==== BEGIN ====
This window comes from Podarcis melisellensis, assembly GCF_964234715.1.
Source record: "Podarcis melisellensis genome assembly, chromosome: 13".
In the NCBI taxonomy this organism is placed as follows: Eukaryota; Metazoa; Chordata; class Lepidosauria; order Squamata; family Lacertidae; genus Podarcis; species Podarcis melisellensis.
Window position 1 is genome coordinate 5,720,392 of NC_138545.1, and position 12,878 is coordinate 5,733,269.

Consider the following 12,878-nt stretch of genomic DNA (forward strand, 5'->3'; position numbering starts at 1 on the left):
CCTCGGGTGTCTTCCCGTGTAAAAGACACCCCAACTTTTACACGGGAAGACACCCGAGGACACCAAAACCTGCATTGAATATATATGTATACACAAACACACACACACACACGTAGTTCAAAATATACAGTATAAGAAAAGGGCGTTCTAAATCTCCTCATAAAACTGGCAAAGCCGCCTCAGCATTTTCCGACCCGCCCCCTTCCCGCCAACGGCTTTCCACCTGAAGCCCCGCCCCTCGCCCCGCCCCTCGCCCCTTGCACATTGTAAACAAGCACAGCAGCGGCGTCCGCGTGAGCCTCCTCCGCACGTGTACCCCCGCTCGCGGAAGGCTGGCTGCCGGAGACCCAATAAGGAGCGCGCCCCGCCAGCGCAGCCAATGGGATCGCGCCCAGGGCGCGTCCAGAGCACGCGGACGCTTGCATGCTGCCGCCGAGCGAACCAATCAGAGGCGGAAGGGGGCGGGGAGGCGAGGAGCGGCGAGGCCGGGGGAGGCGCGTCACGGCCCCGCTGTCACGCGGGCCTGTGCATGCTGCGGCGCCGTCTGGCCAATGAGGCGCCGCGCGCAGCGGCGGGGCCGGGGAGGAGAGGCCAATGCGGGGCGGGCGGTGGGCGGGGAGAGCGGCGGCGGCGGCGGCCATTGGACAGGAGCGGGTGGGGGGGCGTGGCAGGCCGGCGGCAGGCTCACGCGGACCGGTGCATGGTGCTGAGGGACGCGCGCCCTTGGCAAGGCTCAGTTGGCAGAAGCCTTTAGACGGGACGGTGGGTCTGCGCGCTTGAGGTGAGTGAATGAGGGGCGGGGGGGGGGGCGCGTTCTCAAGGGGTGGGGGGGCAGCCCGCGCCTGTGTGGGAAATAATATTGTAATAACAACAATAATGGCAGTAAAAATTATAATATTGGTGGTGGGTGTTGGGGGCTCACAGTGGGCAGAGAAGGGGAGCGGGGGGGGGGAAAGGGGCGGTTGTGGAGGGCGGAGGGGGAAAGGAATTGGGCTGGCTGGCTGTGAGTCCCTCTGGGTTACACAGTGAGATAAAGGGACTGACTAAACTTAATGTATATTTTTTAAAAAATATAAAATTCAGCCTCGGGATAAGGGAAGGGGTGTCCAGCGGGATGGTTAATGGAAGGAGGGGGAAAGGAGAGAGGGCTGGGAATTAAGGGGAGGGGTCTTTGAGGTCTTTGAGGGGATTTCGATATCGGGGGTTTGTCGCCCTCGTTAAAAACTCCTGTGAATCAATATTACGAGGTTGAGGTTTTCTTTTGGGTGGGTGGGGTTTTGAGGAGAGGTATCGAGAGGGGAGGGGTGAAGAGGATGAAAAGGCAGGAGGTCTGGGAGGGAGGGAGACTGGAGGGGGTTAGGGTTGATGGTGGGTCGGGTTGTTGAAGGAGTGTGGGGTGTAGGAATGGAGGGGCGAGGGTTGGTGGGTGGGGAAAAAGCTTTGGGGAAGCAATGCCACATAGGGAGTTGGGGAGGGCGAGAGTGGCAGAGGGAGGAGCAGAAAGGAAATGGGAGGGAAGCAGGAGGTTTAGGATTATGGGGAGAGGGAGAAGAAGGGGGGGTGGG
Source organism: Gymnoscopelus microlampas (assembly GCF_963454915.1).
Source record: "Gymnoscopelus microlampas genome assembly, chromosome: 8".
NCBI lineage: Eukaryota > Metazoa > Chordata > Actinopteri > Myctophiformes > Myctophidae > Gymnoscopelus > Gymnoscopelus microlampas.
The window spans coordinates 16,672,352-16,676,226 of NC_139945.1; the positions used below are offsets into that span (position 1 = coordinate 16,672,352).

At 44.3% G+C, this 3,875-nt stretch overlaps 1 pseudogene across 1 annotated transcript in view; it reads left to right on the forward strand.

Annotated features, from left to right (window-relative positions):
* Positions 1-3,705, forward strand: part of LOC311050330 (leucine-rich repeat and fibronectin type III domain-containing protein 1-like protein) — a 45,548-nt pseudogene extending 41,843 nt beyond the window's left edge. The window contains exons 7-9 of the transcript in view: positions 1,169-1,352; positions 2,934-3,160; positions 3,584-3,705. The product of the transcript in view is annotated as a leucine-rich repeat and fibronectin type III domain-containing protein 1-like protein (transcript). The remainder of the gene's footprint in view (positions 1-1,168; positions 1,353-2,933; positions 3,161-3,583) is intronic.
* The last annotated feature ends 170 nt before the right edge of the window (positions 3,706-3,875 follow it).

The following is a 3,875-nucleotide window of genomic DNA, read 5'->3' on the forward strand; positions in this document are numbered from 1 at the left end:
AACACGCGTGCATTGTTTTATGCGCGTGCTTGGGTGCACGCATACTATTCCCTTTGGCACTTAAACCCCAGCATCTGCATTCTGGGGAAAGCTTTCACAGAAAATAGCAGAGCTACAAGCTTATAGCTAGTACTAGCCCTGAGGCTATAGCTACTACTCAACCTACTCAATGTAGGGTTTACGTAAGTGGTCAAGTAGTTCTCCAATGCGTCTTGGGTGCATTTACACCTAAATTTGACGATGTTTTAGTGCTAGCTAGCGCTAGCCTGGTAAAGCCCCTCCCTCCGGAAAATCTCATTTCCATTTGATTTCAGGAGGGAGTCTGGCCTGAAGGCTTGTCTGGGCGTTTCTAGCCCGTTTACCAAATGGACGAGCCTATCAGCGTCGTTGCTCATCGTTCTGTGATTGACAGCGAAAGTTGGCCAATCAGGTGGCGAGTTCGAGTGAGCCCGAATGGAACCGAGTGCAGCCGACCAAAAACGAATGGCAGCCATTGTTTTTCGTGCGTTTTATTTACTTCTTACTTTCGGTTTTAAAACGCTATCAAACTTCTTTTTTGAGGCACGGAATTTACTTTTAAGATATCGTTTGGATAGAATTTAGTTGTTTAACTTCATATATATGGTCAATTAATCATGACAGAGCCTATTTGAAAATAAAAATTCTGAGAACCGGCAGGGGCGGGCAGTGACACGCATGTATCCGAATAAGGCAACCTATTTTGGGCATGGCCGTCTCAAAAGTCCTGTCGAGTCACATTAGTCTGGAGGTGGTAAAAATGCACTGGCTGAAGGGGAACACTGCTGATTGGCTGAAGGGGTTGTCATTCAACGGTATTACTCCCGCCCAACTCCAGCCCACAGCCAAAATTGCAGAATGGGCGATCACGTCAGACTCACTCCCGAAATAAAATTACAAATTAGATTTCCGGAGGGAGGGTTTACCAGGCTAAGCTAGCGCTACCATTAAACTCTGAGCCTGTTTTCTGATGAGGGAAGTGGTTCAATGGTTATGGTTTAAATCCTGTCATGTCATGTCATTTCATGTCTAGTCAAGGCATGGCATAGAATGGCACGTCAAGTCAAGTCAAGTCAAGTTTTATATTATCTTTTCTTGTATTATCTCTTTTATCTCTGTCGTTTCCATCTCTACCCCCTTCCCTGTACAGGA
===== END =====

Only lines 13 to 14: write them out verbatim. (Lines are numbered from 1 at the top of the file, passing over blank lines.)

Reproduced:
* Positions 1-3,705, forward strand: part of LOC311050330 (leucine-rich repeat and fibronectin type III domain-containing protein 1-like protein) — a 45,548-nt pseudogene extending 41,843 nt beyond the window's left edge. The window contains exons 7-9 of the transcript in view: positions 1,169-1,352; positions 2,934-3,160; positions 3,584-3,705. The product of the transcript in view is annotated as a leucine-rich repeat and fibronectin type III domain-containing protein 1-like protein (transcript). The remainder of the gene's footprint in view (positions 1-1,168; positions 1,353-2,933; positions 3,161-3,583) is intronic.
* The last annotated feature ends 170 nt before the right edge of the window (positions 3,706-3,875 follow it).